The suburban New Jersey multifamily marketplace is an anomaly in today’s challenging real estate environment. Located between our nation’s sixth largest city, Philadelphia, and our largest, New York City, New Jersey’s multifamily sector is insulated from the more dramatic economic swings of its neighboring cities to the east and south. As a result, the demand for housing in the region remains robust. But beyond pure geographic location, there are several key reasons for this.

First and perhaps foremost, New Jersey has among the most severe barriers to entry of almost any state in the US. Zoning for multifamily development is very limited statewide, especially in Northern New Jersey. In recent years, multifamily-zoned land, to the extent it was developed at all, was developed as for-sale, condominium housing. Consequently, very little new rental housing has been added in recent years.

In addition, the nature of multifamily ownership is somewhat unique to New Jersey. In the early 1970s, with the advent of rent control, New Jersey quickly established itself as the state with more rent controlled municipalities than existed within the other 49 states combined. As a result, the national players tended to shy away from ownership here. What we wound up with was a cottage industry comprised of local investors–individuals and small groups alike–who set out to own apartments for the long-term and who could chart their own destiny by also playing a role in managing the assets. Today, only a very small percentage of New Jersey’s apartment housing is owned by national firms or REITs.

Previously known as “syndicators,” some of these individual investors or small groups of investors borrowed money (typically financed at 75% of the purchase price) and methodically continued to acquire multifamily properties as they came on the market. Consequently, their portfolios grew considerably, leaving a relatively small group of individuals, families and companies owning a fairly large chunk of New Jersey’s multifamily real estate. A high percentage of this group buys but does not sell their real estate, preferring instead to hold it for future generations. This further limits investment opportunities.

The apartment brokerage community here, too, has had an impact. Brokerages comprise a highly professional, competitive community that historically has really worked the product in New Jersey when it does become available.

As a result, New Jersey’s multifamily investment market has been driven purely by supply and demand. With little product on the market and the majority of it being held by a relatively small group of investors, apartments in New Jersey have always traded at a higher price and lower cap rate than comparable product in other suburban markets.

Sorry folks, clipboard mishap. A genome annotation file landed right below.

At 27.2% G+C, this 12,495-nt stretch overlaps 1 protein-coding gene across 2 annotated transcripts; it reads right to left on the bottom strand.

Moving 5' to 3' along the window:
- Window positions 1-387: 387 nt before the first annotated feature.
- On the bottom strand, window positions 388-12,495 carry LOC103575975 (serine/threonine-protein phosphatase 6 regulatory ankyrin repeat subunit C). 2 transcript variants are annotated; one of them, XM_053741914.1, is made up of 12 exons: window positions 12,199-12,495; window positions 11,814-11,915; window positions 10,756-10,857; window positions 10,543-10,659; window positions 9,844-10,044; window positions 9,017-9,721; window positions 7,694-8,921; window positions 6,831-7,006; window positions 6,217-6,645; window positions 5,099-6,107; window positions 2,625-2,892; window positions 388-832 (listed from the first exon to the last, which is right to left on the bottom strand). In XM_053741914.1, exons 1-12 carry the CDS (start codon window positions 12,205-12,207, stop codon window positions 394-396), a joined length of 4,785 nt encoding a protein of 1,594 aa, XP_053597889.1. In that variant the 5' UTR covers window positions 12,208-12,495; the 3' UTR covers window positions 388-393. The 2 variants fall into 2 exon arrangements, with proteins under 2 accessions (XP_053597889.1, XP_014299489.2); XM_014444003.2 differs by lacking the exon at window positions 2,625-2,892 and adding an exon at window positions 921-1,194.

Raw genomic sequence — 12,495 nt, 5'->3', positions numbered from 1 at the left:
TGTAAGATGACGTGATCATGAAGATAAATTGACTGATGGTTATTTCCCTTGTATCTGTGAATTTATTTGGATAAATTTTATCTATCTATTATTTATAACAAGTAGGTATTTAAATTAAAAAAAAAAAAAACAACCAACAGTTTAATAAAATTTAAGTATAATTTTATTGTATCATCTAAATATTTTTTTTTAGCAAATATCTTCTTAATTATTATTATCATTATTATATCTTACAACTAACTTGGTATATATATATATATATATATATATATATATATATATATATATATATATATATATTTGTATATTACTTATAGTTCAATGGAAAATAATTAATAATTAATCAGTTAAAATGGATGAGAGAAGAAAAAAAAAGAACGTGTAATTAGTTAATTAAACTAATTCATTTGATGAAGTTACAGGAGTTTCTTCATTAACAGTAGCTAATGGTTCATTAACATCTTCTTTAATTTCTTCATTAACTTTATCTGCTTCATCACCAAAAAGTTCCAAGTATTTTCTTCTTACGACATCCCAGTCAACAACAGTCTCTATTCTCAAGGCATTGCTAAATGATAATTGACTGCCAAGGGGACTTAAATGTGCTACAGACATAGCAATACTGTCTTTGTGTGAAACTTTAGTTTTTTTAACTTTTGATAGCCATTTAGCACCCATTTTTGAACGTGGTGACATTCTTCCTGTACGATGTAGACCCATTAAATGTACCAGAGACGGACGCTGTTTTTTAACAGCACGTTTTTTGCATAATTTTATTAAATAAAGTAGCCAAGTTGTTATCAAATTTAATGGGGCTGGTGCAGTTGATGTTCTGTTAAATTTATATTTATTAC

Two exceptions that come to mind were the Kushner Cos.’ acquisition of the WNY portfolio of approximately 7,300 units for $280 million in 2000 and the subsequent disposition in 2007 by Kushner of almost 20,000 units, including more than 16,700 units in New Jersey, New York and Pennsylvania for a reported amount of approximately $2 billion.

It seems unlikely that these pricing levels will be replicated anytime soon. But in the year since the latter transaction was closed, owners have continued to expect premium prices for their buildings as compared to the reflected cash flow value, unlike owners in other areas of the country where the more traditional constraints of supply and demand have tempered sales prices.

Today’s troubled economy has further tightened the market for multifamily investment in New Jersey and is impacting the rules of engagement. There finally seems to be some resistance to the high prices these properties have commanded to date, and as a result, there is now some pushback from potential investors, and the volume of transactions in New Jersey has slowed considerably. Further, lenders are simply making less debt available and only time will tell what the changes in underwriting standards will look like down the road.

For the next six to 12 months, at least, there will be fewer transactions while sellers and buyers search for equilibrium in New Jersey, where location and product quality demand a premium.

Alan R. Hammer is a partner in the Real Estate Practice Group of the law firm of WolfBlock LLP in Roseland, NJ. He can be reached at [email protected]. The views expressed in this article are the author’s own.

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